Marine debris is one of the most widespread pollution problems facing the world’s ocean. Huge amounts of plastic, metal, rubber, derelict fishing gear, and other lost or discarded items enter the ocean every day, negatively impacting the marine environment. Debris items can be carried far from their origin, which makes it difficult to determine exactly where an item entered the ocean. A recent study off the Florida coast might help identify how ocean currents and winds play a role in the distribution of these material over hundreds of miles.

Researchers at AOML, NESDIS CoastWatch, and the University of Miami are currently exploring how the distribution of marine debris is affected by both ocean currents and wind. During a recent experiment, scientists deployed several prototype drifters in the Florida Current off the coast of Miami to simulate commonly found debris of varying weights and shapes. These drifters carry GPS transmitters that provide their location four times per day.

Throughout the months of January and February, these drifters will be tracked to test their floatability and transmission capabilities.  Several similar experiments are planned, to assess how debris trajectories are impacted under varying ocean dynamics and wind fields. Ultimately, scientists anticipate that this project will lead to a better understanding of the trajectories in the ocean of floating debris, in addition to some marine species of algae and marine larva.

In addition to marine debris, the scientists creatively designed and deployed a drifter simulating a bed of Sargassum, a common type of algae usually found in the tropical oceans, including the Florida Current and Gulf Stream. Over the last decade, there have been extreme occurrences of Sargassum in the Caribbean Sea, Gulf of Mexico, and tropical Atlantic. Recurrent accumulations of Sargassum cause significant economic and environmental problems, including the closing of beaches, disruption of marine navigation, and negative impacts on sea turtle nesting behavior. However, the geographical source of these algae is still being investigated, making the likelihood of future accumulation difficult to predict.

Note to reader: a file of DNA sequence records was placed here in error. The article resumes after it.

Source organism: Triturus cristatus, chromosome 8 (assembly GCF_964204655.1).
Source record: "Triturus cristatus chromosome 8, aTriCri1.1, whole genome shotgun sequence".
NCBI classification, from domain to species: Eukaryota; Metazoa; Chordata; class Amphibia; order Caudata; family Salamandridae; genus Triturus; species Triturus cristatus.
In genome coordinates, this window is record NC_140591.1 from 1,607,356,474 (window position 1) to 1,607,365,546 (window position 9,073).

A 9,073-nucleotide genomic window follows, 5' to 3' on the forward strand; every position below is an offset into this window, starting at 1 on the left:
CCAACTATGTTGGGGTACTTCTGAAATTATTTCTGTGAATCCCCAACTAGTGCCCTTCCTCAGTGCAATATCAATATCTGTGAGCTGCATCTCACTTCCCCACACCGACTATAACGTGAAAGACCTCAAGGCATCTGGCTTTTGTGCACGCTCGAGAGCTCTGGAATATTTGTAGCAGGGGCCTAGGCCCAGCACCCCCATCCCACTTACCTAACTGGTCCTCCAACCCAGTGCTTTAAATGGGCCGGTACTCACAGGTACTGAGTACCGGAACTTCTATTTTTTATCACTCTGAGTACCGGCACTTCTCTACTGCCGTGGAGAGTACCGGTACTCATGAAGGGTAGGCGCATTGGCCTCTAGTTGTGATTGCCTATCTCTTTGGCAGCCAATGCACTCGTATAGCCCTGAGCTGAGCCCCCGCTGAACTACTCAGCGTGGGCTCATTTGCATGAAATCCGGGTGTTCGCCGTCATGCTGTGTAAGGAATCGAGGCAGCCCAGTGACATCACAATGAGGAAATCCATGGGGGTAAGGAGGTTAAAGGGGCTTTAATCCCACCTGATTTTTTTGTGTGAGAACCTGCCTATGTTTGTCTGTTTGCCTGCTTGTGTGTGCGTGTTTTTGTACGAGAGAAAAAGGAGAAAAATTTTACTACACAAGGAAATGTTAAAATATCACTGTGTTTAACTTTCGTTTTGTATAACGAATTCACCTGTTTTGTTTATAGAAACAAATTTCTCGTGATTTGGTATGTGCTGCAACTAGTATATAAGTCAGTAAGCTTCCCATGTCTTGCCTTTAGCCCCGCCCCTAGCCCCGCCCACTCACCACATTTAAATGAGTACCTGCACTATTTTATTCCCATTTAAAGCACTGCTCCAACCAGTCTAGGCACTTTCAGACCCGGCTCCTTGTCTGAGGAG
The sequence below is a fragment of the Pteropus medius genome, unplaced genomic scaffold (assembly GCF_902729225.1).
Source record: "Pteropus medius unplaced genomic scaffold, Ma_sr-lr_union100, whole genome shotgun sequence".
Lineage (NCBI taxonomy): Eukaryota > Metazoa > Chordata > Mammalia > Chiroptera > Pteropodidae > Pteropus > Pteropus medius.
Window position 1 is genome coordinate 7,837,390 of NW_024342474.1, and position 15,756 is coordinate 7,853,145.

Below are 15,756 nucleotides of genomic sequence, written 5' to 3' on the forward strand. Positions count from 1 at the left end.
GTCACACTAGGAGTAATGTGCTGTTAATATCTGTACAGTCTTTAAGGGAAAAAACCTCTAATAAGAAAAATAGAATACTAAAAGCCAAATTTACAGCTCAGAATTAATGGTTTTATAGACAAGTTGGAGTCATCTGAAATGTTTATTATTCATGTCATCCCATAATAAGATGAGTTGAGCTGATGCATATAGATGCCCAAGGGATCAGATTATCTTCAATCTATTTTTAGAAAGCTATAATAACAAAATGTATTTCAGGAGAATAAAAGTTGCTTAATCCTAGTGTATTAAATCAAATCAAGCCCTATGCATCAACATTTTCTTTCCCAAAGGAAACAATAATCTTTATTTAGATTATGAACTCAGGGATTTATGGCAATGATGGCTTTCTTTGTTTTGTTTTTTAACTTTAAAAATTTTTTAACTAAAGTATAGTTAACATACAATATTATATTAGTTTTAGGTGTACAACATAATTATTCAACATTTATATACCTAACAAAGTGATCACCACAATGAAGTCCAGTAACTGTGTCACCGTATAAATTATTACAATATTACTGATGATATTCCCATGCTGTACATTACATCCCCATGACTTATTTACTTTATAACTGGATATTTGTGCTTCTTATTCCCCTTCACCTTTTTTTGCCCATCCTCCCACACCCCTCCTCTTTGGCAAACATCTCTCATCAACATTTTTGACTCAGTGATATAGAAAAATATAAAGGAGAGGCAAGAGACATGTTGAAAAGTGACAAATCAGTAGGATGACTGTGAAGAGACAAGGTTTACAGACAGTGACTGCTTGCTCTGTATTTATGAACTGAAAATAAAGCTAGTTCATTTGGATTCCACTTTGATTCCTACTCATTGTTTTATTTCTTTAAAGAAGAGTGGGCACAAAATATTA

Depending on ocean currents, wind velocity, and object shape, weight, and buoyancy, marine debris could follow countless different trajectories and travel at different speeds. The results of this study have the potential to lead to collaborative projects that will enable NOAA and the wider scientific community to estimate the location of where existing debris first entered the ocean and where new debris will travel after it enters the ocean.